This acrostic is one of the most impactful frameworks for helping people change the way they interact with other people both one on one and in teams. Because we are hard wired as humans to be self centered especially when under stress, our communications often lack empathy and clarity. This acrostic serves as a behavioral script to help people press the “pause button” before speaking especially in high stakes situations. Once embedded as a habit its application can have a dramatic effect on both personal and business relationships.
Main Idea: Test the veracity of what you are about to communicate by factoring in your current emotional state and the quality/quantity of information at hand. If you are in a highly emotional state there is very good chance your objectivity has been reduced and or distorted. Remember that truth can be a matter of perspective and highly influenced by culture and protocol.
Main Idea: As in the truth, our perception of what is helpful is also a matter of perspective. Generally, when under pressure our ability or willingness to put curiosity in front of judgement is compromised. We are hard wired to judge the threat or reward nature of everything we perceive minute by minute. In these moments we need to exercise a certain level of discipline in order to accurately determine whether what we are about to say will be helpful for the relationship versus what will be helpful for us.
Main Idea: I am reminded about an anonymous quote, “long after people forget your words they will remember how you made them feel.” Basically it means when you communicate or mobilize people to action, how you communicate your message will either inspire them to be committed and engaged, or discourage them to the level of compliance and helplessness. Before you speak, again hit the pause button to determine which you want, inspiration or discouragement. The bad news is that despite your best efforts to the contrary, your body language, tone and volume likely make the difference. The good news is all three of these elements can be easily changed.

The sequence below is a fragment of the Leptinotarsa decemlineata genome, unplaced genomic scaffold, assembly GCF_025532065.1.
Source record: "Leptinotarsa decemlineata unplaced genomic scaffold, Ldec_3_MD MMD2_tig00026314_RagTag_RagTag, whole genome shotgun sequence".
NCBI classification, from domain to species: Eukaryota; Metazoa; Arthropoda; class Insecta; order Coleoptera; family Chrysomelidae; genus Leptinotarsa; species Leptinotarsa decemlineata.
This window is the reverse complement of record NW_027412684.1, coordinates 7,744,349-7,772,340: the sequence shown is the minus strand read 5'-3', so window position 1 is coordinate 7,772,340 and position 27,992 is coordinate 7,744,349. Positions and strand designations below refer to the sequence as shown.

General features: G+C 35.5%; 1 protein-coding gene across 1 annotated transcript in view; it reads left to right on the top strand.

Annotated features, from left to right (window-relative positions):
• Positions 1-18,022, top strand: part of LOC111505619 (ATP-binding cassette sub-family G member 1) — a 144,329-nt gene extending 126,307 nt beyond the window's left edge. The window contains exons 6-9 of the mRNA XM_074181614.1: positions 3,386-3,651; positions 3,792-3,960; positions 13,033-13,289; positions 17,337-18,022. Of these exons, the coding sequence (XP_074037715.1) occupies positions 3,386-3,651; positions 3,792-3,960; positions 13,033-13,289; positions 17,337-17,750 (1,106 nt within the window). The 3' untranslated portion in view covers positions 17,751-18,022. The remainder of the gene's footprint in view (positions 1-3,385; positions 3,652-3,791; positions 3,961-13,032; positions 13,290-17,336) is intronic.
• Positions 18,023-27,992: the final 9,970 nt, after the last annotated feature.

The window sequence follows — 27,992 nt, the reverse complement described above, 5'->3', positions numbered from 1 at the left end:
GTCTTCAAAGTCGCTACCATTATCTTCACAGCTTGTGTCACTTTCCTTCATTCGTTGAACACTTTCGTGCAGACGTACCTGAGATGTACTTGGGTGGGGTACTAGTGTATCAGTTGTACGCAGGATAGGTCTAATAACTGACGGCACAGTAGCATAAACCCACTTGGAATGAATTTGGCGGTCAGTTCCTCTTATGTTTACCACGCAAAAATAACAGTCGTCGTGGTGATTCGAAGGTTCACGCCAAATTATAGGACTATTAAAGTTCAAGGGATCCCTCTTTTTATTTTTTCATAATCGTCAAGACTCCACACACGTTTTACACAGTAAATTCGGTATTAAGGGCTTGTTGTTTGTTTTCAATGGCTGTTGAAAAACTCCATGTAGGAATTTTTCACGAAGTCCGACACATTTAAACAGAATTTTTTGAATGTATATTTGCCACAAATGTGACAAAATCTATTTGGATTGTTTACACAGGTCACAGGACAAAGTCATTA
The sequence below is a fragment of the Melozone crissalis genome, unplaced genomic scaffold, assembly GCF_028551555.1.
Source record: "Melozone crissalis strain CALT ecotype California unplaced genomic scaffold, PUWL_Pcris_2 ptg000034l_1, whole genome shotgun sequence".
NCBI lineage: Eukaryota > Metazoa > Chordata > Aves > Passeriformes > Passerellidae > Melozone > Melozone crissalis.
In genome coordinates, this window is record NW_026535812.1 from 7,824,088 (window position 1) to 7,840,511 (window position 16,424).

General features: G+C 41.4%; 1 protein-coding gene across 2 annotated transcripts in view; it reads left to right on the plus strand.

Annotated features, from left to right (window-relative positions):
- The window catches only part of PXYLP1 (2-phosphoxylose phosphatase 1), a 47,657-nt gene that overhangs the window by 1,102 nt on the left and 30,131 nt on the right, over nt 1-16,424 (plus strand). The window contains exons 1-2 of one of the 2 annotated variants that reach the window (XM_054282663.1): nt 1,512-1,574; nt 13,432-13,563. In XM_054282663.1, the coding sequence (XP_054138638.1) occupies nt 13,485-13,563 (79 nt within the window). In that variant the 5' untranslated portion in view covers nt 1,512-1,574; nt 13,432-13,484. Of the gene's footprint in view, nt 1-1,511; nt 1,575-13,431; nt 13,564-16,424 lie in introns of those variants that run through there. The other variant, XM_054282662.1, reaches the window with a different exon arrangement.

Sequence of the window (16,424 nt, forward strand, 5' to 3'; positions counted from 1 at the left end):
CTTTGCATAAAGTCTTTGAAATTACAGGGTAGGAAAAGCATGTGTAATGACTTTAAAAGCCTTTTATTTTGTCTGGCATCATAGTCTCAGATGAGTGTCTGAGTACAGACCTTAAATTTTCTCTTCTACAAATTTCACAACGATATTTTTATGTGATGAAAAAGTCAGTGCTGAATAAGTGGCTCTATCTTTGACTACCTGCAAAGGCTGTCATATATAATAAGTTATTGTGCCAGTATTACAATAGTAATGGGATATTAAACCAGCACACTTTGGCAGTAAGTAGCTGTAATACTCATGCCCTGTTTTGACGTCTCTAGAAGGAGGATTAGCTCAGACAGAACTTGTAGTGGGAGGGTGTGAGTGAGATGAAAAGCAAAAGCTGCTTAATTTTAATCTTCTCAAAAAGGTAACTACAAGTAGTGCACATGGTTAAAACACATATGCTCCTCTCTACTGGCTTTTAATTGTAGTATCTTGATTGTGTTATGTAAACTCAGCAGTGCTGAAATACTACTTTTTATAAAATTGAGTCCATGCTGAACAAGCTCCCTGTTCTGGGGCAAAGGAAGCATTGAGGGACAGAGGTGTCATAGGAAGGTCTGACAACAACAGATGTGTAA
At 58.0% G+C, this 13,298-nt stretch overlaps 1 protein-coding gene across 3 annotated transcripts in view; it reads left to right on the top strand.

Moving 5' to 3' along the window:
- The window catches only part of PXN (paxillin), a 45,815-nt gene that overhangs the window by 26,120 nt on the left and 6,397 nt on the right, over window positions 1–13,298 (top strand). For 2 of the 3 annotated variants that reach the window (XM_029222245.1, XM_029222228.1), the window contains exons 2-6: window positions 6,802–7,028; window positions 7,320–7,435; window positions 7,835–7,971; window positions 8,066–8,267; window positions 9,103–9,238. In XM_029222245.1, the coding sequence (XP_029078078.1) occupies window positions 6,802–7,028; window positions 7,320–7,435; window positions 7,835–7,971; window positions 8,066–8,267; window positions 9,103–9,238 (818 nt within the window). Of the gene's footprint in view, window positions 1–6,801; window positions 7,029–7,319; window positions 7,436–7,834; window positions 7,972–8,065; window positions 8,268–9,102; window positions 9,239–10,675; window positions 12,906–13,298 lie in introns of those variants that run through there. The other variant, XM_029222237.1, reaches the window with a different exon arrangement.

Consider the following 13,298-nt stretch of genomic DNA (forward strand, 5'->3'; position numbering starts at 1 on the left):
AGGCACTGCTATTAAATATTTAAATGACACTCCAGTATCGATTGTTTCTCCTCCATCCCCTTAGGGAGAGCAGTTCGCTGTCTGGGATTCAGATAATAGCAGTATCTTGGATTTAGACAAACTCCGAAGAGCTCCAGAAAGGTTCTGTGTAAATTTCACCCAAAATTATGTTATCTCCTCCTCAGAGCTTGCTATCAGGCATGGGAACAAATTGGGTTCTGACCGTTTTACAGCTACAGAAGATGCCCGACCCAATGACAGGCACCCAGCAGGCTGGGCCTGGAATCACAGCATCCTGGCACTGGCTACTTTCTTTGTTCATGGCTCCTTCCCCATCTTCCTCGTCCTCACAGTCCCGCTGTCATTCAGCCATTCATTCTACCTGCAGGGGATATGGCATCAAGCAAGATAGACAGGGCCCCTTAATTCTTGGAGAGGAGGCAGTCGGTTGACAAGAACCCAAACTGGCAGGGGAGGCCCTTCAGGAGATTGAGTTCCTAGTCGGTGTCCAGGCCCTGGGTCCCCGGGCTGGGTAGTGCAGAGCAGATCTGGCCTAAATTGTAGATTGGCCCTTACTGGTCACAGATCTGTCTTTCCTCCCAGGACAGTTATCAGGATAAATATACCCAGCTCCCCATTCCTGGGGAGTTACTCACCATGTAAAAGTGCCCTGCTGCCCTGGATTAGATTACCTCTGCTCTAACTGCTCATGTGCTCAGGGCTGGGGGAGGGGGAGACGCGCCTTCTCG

Necessary: Quite often in intense but friendly debates with my wife, especially about politics, I have caught myself going farther and deeper on particular point than is really needed or required. You might have witnessed this same phenomenon in the work setting where people will be more concerned about being right than actually learning either new information or better information about the other person’s perspective. Testing for “is it necessary” is perhaps one of the best strategies for communicating effectively especially in executive presentations. This is particularly true when the audience believes your intent is to show off versus be clear. In my coaching practice I promote the B.L.U.F approach – bottom line up front.
Kind: For me, this is the most important element in this wonderful acrostic. Testing for kindness is very seldom done in either the personal or business realm. In fact in my experience, kindness is sometimes considered a sign of weakness. The challenge for this one is that we deceive ourselves into believing that kindness takes time, a lot of energy and because we are busy and overwhelmed ourselves, we have an implicit licence to simply express ourselves. This is especially true when we are in a state of overwhelm because our company has launched more airplanes (aka projects and initiatives) than it can safely land. The fact is that we are social animals and how we connect with others makes the difference in how well we are able to cope with the pressures of today’s fast paced, multicultural business environment. Kindness matters as does this whole THINK acrostic.
What do you THINK?